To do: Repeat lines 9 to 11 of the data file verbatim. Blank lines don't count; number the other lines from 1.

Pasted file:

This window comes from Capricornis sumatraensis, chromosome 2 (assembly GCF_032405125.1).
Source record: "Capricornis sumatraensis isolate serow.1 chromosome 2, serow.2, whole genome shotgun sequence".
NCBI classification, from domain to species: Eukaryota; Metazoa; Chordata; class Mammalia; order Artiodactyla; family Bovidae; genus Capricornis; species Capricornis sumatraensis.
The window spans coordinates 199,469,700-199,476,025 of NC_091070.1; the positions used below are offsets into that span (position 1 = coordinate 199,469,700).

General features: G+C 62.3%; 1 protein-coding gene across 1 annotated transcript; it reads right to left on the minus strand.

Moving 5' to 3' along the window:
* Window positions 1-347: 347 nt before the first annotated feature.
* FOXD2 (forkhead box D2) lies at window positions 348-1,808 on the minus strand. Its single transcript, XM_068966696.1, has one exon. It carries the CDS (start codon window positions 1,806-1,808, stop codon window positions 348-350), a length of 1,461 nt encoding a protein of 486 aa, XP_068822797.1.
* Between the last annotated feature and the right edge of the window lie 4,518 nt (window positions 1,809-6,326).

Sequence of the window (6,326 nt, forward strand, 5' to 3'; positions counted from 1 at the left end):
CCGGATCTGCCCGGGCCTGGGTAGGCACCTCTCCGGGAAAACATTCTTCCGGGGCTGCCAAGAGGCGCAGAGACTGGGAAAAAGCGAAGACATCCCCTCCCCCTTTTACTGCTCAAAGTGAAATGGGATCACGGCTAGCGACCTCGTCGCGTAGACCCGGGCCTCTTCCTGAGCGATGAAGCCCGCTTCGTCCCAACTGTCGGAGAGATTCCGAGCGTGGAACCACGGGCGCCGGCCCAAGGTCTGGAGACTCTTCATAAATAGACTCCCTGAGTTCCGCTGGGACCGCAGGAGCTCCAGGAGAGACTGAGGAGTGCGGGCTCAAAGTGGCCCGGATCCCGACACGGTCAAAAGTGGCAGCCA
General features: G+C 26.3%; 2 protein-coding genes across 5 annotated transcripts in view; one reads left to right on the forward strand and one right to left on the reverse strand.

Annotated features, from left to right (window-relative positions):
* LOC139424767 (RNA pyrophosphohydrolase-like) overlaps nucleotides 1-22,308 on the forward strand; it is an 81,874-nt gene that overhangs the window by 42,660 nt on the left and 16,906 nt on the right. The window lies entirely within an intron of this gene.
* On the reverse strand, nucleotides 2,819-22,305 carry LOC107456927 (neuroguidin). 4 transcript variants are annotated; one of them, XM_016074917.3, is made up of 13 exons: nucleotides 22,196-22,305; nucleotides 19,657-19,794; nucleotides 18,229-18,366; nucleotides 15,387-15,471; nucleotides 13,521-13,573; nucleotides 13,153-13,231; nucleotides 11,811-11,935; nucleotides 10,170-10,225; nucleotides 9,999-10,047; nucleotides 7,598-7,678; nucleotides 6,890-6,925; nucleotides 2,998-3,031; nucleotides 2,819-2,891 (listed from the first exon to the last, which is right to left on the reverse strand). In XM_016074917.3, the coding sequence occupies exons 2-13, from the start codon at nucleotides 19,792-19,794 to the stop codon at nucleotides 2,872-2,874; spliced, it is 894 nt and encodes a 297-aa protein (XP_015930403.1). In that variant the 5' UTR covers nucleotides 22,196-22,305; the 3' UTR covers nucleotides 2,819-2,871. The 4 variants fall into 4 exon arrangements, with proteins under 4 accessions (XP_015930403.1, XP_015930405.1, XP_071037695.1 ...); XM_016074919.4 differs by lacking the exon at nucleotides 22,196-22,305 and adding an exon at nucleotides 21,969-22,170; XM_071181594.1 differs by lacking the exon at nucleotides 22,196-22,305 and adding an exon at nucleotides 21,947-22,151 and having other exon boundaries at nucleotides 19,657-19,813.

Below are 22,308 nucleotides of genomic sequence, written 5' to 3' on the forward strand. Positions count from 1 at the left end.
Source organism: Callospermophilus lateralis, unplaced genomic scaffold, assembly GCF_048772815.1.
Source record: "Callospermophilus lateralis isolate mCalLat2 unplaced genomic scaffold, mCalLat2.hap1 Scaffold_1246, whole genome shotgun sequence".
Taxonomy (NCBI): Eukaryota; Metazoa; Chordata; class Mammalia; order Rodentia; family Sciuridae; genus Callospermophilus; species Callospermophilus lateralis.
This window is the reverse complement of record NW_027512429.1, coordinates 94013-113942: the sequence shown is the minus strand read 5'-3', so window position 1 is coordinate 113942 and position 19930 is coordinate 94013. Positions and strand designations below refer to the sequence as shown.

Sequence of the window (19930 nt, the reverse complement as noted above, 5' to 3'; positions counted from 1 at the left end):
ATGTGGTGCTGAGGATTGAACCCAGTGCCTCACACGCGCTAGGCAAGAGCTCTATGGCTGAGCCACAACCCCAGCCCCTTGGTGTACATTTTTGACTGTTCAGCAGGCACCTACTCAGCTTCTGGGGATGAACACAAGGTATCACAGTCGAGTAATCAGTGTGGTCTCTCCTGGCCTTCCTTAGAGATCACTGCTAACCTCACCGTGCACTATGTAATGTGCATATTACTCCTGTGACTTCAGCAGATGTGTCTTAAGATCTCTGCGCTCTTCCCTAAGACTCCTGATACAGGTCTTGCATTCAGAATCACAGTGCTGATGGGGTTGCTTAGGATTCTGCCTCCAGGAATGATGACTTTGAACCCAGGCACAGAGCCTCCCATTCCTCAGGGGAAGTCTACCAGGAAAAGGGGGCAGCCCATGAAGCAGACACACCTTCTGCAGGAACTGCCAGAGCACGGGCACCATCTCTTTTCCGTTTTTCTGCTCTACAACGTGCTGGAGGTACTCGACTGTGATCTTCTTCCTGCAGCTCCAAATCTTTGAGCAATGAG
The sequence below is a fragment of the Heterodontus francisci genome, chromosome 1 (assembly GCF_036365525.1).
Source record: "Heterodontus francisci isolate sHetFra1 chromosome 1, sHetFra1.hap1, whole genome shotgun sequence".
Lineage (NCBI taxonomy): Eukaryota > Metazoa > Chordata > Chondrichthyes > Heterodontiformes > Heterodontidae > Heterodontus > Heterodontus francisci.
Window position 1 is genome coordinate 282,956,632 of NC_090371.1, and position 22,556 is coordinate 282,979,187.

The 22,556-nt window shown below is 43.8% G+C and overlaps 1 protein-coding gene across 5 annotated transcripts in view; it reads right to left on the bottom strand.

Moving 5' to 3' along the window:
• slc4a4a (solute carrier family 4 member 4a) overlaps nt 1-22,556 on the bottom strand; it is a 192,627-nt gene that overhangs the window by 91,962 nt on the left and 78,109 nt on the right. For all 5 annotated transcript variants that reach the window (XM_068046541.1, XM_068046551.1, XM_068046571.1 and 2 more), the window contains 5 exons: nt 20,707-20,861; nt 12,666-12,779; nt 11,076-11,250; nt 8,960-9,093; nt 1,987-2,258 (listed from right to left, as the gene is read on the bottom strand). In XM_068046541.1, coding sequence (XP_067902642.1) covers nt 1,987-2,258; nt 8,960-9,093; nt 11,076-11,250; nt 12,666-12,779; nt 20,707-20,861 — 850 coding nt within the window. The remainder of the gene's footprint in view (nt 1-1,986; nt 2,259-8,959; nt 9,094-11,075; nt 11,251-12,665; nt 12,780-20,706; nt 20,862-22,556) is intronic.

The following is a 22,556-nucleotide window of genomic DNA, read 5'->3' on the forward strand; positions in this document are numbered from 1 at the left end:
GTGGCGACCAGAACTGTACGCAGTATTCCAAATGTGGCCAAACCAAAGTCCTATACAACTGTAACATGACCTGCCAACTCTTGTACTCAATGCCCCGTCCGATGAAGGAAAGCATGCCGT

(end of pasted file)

* Between the last annotated feature and the right edge of the window lie 4,518 nt (window positions 1,809-6,326).

Sequence of the window (6,326 nt, forward strand, 5' to 3'; positions counted from 1 at the left end):
CCGGATCTGCCCGGGCCTGGGTAGGCACCTCTCCGGGAAAACATTCTTCCGGGGCTGCCAAGAGGCGCAGAGACTGGGAAAAAGCGAAGACATCCCCTCCCCCTTTTACTGCTCAAAGTGAAATGGGATCACGGCTAGCGACCTCGTCGCGTAGACCCGGGCCTCTTCCTGAGCGATGAAGCCCGCTTCGTCCCAACTGTCGGAGAGATTCCGAGCGTGGAACCACGGGCGCCGGCCCAAGGTCTGGAGACTCTTCATAAATAGACTCCCTGAGTTCCGCTGGGACCGCAGGAGCTCCAGGAGAGACTGAGGAGTGCGGGCTCAAAGTGGCCCGGATCCCGACACGGTCAAAAGTGGCAGCCA